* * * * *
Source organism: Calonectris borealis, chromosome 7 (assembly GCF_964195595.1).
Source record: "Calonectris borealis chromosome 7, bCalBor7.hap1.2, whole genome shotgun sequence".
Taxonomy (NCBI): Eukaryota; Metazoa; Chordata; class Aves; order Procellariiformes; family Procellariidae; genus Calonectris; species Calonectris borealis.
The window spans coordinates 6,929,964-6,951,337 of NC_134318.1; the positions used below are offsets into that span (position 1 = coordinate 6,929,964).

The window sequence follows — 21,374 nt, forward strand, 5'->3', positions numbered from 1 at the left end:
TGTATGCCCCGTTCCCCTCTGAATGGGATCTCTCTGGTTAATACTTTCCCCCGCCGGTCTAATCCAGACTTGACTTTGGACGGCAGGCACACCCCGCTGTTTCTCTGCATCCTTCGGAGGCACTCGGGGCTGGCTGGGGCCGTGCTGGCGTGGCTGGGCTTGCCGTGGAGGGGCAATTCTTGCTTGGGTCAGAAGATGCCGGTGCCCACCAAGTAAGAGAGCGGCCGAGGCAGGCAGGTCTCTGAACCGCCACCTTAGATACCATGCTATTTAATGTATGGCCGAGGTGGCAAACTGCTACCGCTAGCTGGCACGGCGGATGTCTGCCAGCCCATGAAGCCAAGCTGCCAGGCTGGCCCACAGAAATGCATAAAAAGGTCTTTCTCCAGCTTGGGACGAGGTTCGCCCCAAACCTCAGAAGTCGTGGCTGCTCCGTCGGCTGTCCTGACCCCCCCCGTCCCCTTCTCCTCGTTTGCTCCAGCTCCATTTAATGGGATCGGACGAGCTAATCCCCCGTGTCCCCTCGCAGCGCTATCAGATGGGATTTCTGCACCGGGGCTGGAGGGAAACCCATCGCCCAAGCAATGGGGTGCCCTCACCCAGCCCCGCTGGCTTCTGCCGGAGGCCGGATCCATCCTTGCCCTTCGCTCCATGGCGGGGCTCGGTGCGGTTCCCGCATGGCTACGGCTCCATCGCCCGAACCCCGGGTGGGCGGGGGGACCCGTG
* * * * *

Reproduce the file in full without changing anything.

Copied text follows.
Source organism: Calonectris borealis, chromosome 7 (assembly GCF_964195595.1).
Source record: "Calonectris borealis chromosome 7, bCalBor7.hap1.2, whole genome shotgun sequence".
Taxonomy (NCBI): Eukaryota; Metazoa; Chordata; class Aves; order Procellariiformes; family Procellariidae; genus Calonectris; species Calonectris borealis.
The window spans coordinates 6,929,964-6,951,337 of NC_134318.1; the positions used below are offsets into that span (position 1 = coordinate 6,929,964).

The window sequence follows — 21,374 nt, forward strand, 5'->3', positions numbered from 1 at the left end:
TGTATGCCCCGTTCCCCTCTGAATGGGATCTCTCTGGTTAATACTTTCCCCCGCCGGTCTAATCCAGACTTGACTTTGGACGGCAGGCACACCCCGCTGTTTCTCTGCATCCTTCGGAGGCACTCGGGGCTGGCTGGGGCCGTGCTGGCGTGGCTGGGCTTGCCGTGGAGGGGCAATTCTTGCTTGGGTCAGAAGATGCCGGTGCCCACCAAGTAAGAGAGCGGCCGAGGCAGGCAGGTCTCTGAACCGCCACCTTAGATACCATGCTATTTAATGTATGGCCGAGGTGGCAAACTGCTACCGCTAGCTGGCACGGCGGATGTCTGCCAGCCCATGAAGCCAAGCTGCCAGGCTGGCCCACAGAAATGCATAAAAAGGTCTTTCTCCAGCTTGGGACGAGGTTCGCCCCAAACCTCAGAAGTCGTGGCTGCTCCGTCGGCTGTCCTGACCCCCCCCGTCCCCTTCTCCTCGTTTGCTCCAGCTCCATTTAATGGGATCGGACGAGCTAATCCCCCGTGTCCCCTCGCAGCGCTATCAGATGGGATTTCTGCACCGGGGCTGGAGGGAAACCCATCGCCCAAGCAATGGGGTGCCCTCACCCAGCCCCGCTGGCTTCTGCCGGAGGCCGGATCCATCCTTGCCCTTCGCTCCATGGCGGGGCTCGGTGCGGTTCCCGCATGGCTACGGCTCCATCGCCCGAACCCCGGGTGGGCGGGGGGACCCGTG